Has the 10-Year Treasury Yield Hit a Ceiling?

After next week, however, it’s a guessing game.

Currently, the CME Group’s FedWatch Tool is calculating a 80.1 percent chance the Federal Reserve will hike rates by another 25 basis points. Come March 2019, the algorithm is much more uncertain with a 54.4 percent change of an additional rate hike of 25 to 50 basis points.

The capital markets could be fueling an increasing dovishness by the central bank with a confluence of events stemming from the possibility of an inverted yield curve and trade wars could muddy the once-clear path to rate hikes during the historic bull run seen in U.S. equities. The former, of course, being the one most reverberated especially in the bond markets–the appearance of an inverted yield curve is often associated with a forthcoming recession.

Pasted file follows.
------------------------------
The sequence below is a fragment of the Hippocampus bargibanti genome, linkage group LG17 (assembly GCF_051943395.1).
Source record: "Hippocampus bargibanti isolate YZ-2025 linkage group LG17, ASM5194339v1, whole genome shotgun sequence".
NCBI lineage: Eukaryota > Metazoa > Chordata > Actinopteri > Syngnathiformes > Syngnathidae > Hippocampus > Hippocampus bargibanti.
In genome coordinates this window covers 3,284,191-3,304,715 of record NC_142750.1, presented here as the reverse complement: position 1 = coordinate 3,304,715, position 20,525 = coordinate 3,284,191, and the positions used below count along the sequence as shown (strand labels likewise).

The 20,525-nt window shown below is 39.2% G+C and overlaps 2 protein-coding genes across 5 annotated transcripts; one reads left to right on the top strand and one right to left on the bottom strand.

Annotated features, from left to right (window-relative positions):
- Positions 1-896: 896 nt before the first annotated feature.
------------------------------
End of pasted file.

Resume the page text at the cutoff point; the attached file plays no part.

“Once the Fed pauses we will already have an inverted yield curve between two and 10 years, and a consequence of that in our view is U.S. banks will start tightening their lending. The impact of this normally is the end of the cycle,” said Mark Holman, chief executive and fund manager at TwentyFour Asset Management.

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